Putting Pizazz in Gettysburg’s Pizza


Antica Napoli


By Karen Hendricks  |  Photography by Casey Martin

Flour is the foundation of some of our favorite “comfort foods,” including pizza, subs, and pasta. So, how appropriate that Antica Napoli Pizza features more than a dozen unique pizzas, more than three dozen subs plus Stromboli, and a dozen varieties of pasta, all created by Owner Ignazio “Iggy” Farina, whose very name “Farina” is Italian for “flour.”

While Antica Napoli’s menu reflects Farina’s Italian heritage with New York influences, his larger-than-life personality and warmth drives this downtown Gettysburg restaurant and creates a friendly atmosphere for guests. “We don’t call them customers—we call them guests,” Farina says. “We put forward that mindset, treating everyone as friends, making them feel at home.”

“The Secret Ingredient”

Antica Napoli, Italian for “old Naples,” opened its doors under Farina’s ownership in March 2015. It offers a traditional pizza shop menu but with homemade flavor. “Ninety percent of our food is made, cut, chopped, or prepped in-house,” Farina says, including pasta sauce, pizza sauce, and dough.
Antica Napoli turns out an average of 400 to 1,000 pizzas per week, thanks in great part to its proximity to Gettysburg College. That’s 750 to 1,000 pounds of flour every week!

Traditional New York-style pizza is round, with a thin crust and a sauce that‘s savory—with oregano, basil, and garlic—says Farina. Antica Napoli offers traditional cheese pizza, along with plenty of combination pies, plus a few creative “Iggy-style pizzas,” as Farina calls them. One specialty is a BLT Pizza, with a base of mozzarella cheese and bacon. After baking, it’s topped with lettuce, tomatoes, and drizzled with mayo. Farina says there’s a secret ingredient in all New York-style pizza pies—“a little bit of an attitude, a little pizazz.”

Similarly, the sub menu offers traditional options plus creative combinations, including the Savage Sub dedicated to pro-wrestler Rick Savage, who occasionally stops by. It’s toasted combination of ham, chicken, onion rings, mayo, provolone, and mozzarella. Another unique creation is “The Iggmeister”—a sub featuring hamburger, cheese, bacon, onion rings, jalapeño poppers, BBQ sauce, and mayo.

Gi Gi Puffs, created by Farina’s daughter Giada when she was 9 years old, are specialty dessert items at Antica Napoli. These are balls of deep-fried pizza dough, with fresh cannoli cream piped inside, and topped with powdered sugar. “We sell a ton of them just because of the name,” Farina says with a smile.

“A Local Mom and Pop Feel”

Farina’s life and career path, leading toward Antica Napoli, took many twisting turns. Born and raised in Palermo, Sicily until the age of 16, his family moved to Long Island, N.Y. in 1998. He met his wife while earning his architecture degree at Harrisburg Area Community College.

“I realized I always had a passion for cooking. I left architecture and took a job managing a McDonalds which received many awards,” he says. After working on the operational and managerial side of numerous central Pennsylvania chain restaurants, Farina, now 34, says he acquired the skills needed to operate his own restaurant.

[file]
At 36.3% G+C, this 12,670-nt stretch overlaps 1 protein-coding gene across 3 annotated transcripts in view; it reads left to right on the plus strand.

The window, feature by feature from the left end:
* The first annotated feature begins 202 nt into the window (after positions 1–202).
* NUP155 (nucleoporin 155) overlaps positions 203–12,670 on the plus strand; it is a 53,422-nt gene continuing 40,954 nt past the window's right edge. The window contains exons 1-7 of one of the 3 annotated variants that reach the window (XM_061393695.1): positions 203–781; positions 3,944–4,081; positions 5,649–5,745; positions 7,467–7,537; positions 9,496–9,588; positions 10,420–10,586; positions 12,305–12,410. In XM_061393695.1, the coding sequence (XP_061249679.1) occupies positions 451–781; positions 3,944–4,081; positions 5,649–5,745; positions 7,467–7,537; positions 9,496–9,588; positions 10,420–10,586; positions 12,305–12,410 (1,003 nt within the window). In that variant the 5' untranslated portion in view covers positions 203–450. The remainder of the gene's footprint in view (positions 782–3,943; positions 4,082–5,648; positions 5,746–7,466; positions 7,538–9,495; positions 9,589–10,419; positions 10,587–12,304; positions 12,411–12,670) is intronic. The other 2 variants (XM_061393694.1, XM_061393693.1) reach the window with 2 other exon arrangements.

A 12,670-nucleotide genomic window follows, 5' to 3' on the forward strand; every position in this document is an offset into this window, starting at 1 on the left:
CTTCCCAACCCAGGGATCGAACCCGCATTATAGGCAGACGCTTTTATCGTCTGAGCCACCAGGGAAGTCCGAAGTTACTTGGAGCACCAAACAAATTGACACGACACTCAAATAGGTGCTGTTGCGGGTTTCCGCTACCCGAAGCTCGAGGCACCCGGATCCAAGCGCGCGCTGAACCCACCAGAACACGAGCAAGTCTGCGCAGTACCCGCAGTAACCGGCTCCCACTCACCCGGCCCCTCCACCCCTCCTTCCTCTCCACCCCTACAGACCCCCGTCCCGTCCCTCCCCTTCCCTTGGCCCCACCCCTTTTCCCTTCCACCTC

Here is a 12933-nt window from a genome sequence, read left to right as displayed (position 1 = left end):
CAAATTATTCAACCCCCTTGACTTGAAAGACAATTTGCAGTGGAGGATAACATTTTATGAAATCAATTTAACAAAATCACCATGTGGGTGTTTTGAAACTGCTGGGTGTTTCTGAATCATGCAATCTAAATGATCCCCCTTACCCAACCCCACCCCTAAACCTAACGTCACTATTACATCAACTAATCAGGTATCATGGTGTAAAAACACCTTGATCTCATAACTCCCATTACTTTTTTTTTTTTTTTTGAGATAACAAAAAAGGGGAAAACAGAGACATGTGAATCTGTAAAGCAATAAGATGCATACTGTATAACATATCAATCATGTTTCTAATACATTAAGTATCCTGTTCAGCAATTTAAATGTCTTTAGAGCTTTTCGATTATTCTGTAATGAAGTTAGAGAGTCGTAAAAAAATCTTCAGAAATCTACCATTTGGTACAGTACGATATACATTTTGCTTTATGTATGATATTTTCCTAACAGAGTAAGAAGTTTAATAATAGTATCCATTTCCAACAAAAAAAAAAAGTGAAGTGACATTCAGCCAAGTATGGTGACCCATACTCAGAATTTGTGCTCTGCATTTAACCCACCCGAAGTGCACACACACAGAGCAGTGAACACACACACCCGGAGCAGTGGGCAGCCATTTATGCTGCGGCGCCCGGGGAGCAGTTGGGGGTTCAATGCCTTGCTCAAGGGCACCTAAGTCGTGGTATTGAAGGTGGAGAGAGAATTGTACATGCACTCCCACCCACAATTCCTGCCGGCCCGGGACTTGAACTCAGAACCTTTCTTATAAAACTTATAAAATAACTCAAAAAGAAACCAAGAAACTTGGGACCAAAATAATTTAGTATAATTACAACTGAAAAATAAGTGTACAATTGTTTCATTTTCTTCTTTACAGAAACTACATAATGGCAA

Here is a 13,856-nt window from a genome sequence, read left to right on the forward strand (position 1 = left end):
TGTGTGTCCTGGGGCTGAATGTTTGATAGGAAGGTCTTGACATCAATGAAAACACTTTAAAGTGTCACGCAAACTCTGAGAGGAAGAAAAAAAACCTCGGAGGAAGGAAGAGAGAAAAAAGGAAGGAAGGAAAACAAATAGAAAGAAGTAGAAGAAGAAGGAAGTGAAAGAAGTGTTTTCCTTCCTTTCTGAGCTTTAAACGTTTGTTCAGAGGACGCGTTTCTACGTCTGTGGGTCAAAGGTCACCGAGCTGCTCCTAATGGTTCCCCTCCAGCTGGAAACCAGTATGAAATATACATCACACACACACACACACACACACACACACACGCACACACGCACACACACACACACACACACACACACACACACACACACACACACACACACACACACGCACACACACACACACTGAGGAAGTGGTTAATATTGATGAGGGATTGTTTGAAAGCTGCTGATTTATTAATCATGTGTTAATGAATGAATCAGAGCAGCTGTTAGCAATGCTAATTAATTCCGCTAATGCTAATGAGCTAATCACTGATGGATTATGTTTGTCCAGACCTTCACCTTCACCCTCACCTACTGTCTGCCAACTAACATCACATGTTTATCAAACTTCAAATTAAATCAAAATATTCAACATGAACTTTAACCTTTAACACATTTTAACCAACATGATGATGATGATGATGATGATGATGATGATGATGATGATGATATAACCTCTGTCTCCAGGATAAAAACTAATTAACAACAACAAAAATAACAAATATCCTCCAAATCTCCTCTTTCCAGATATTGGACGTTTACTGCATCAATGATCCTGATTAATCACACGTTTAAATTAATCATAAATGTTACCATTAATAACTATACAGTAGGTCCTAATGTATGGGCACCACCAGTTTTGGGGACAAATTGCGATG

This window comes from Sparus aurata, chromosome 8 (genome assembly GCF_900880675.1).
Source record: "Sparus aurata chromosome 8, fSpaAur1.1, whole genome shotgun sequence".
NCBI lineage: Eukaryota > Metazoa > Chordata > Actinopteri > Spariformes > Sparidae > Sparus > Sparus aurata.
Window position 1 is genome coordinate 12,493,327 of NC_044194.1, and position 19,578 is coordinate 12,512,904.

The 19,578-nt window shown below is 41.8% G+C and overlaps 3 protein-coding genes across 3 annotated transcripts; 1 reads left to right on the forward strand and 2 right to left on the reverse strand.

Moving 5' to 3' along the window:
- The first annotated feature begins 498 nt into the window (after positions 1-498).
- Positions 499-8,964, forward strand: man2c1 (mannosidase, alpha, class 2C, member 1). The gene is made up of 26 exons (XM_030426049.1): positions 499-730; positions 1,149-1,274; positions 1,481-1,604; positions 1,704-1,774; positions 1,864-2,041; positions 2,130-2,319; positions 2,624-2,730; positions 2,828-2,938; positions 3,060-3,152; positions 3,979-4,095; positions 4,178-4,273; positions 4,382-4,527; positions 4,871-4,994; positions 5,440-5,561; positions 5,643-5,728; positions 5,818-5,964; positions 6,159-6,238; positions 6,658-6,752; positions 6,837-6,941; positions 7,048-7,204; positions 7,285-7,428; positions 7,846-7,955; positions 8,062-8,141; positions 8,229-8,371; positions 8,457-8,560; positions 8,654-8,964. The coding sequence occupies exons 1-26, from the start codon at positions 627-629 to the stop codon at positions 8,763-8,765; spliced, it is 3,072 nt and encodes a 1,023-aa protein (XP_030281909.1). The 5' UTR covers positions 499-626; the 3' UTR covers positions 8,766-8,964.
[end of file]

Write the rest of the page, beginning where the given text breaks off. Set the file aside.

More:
“I talked to my wife and kids—we make all decisions together—and we had the idea to open a pizza shop with a local mom and pop feel, and build rapport with the community,” he says.

Hearing about a Lancaster County pizza shop for sale, Farina dialed a phone number and asked for the owner—Frank. But, he serendipitously dialed a number that was one digit off, and instead called the previous owner of Antica Napoli—also named Frank. It’s a “mistake” that he says he reflects on every day. “I came to see the shop, saw the location by Gettysburg College, and realized the opportunity here,” he says. “Every step led me to this.”

“Not Just Another Pizza Shop”

With four daughters and two sons, Farina’s a family man, so it’s fitting that he also creates a family atmosphere at Antica Napoli. As we’re talking, he calls out greetings to a steady stream of customers—many of them college students. “How’s the pizza, girls?” he calls to two tables of sorority sisters. “So good, Iggy!” they say with smiles.

“I’m from New Jersey, so I’m used to really good pizza,” says Kate Helmstetter, a Gettysburg College junior. She says Antica Napoli’s pizza “tastes like home—it’s such good pizza.”

“I was gone for a semester, and when I came back he actually remembered me,” says Sarah Nelson, a senior at Gettysburg College. “It’s so telling of how much he cares about us. It’s not just a job for him—he really loves the college and the students.”

Farina prides himself on being involved with the community, whether it’s donating pies to a Gettysburg High School theater production, enjoying visits by area police officers, or chatting with locals and tourists alike.

Rachel Wilkins, a senior at Gettysburg College, says “Iggy” also helps campus causes, such as a recent 5K fundraiser hosted at Antica Napoli. “He’s super helpful and always involved in philanthropy,” says Wilkins. “Antica Napoli is not just another pizza shop.”



About Author

Karen Hendricks

Karen Hendricks is a a lifelong journalist of 30+ years and plays an important role with the editorial team at CG. In addition to overseeing the social channels at the magazine, Karen is also an accomplished freelance writer. Her skills with pen and paper are only the tip of the iceberg, as she is also an avid runner, recently completing 50 races to benefit 50 causes for her 50th birthday. Learn more about this beautiful endeavor as well as her other passions by visiting www.hendrickscommunications.com.

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